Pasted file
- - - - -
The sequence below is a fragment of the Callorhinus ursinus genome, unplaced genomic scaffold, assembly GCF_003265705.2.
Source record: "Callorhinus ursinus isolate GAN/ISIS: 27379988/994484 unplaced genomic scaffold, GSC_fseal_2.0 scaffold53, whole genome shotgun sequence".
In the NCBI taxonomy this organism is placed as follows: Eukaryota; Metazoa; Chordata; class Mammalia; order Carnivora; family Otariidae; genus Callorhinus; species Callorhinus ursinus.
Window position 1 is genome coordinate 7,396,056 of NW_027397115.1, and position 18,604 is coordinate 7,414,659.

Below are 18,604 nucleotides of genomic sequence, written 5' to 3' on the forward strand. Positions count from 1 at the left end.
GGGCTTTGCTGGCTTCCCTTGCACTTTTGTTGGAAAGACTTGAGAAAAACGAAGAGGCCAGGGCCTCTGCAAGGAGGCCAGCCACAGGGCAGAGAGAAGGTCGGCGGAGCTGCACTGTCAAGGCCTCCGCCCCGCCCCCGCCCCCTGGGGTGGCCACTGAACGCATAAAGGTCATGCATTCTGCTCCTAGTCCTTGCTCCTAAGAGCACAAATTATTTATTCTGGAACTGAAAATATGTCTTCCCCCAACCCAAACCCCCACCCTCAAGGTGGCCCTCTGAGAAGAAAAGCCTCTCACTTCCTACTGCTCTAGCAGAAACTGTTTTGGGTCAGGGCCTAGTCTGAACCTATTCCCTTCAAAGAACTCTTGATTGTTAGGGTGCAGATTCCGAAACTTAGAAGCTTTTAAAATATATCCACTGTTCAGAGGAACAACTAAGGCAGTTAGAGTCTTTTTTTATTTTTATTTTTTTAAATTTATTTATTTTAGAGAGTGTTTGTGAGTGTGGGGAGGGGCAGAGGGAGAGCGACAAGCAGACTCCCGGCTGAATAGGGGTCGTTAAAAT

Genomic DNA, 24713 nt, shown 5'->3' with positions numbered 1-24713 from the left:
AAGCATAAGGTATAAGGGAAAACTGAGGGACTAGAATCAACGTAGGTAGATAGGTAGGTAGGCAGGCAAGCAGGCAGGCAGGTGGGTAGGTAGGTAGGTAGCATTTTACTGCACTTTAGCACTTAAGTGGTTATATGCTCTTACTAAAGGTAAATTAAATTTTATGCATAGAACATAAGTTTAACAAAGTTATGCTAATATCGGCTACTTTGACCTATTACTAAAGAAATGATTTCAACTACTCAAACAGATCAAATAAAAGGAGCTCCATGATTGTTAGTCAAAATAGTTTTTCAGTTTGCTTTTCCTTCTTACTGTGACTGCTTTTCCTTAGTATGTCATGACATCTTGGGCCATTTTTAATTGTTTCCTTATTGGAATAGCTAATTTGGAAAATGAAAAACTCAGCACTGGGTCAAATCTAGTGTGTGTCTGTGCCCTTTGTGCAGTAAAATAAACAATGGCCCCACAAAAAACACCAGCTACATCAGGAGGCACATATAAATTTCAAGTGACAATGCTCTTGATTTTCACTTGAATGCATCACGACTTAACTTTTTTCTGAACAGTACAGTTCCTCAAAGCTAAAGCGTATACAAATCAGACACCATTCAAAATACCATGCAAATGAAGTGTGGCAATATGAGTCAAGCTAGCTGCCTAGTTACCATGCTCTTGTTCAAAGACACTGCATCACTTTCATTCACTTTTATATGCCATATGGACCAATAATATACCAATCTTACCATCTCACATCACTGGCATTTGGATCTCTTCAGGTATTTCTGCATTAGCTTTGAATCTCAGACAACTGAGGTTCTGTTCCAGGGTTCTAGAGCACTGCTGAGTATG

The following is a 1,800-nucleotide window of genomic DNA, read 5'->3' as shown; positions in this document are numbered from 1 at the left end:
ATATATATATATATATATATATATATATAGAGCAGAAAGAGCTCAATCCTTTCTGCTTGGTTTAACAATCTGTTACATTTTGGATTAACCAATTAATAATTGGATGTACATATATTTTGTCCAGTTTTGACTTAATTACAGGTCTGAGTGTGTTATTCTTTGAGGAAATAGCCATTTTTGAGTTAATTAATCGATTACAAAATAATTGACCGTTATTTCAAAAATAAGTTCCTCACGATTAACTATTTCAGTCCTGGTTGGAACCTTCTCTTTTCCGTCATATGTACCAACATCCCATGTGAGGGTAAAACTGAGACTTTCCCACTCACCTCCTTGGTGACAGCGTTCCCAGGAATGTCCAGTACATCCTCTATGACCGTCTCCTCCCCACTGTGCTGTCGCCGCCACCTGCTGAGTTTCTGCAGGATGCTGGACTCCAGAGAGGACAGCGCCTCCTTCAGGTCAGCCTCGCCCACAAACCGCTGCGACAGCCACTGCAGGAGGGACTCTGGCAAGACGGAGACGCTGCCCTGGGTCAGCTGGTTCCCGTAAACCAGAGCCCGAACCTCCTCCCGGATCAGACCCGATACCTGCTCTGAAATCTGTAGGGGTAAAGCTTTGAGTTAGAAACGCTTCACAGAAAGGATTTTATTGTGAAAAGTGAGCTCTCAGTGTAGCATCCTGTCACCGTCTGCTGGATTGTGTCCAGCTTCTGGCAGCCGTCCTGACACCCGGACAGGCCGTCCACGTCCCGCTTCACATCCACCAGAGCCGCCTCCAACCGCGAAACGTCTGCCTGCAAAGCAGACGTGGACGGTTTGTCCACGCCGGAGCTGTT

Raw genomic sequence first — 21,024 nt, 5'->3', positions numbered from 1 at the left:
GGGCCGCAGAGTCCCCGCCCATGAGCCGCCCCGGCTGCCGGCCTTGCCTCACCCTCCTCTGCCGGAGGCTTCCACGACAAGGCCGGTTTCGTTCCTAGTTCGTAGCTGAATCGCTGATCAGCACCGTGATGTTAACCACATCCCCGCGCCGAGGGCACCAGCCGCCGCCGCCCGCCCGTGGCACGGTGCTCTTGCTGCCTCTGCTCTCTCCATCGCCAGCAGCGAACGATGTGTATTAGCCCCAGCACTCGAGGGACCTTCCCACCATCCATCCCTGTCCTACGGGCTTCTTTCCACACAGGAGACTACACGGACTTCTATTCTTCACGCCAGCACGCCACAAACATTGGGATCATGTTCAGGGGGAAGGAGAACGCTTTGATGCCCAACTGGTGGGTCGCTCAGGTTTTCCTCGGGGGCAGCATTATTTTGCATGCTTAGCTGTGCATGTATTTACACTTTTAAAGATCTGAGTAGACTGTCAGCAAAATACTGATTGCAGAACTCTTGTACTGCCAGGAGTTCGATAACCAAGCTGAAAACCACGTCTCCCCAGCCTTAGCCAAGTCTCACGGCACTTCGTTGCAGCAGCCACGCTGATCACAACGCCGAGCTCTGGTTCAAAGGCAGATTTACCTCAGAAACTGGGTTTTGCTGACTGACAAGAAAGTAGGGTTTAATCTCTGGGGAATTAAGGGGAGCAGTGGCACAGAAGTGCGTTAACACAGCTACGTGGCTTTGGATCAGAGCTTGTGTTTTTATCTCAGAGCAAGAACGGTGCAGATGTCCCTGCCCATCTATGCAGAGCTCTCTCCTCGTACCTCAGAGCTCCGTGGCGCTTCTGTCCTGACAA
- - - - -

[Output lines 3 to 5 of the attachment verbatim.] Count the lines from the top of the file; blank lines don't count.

In the NCBI taxonomy this organism is placed as follows: Eukaryota; Metazoa; Chordata; class Mammalia; order Carnivora; family Otariidae; genus Callorhinus; species Callorhinus ursinus.
Window position 1 is genome coordinate 7,396,056 of NW_027397115.1, and position 18,604 is coordinate 7,414,659.

Below are 18,604 nucleotides of genomic sequence, written 5' to 3' on the forward strand. Positions count from 1 at the left end.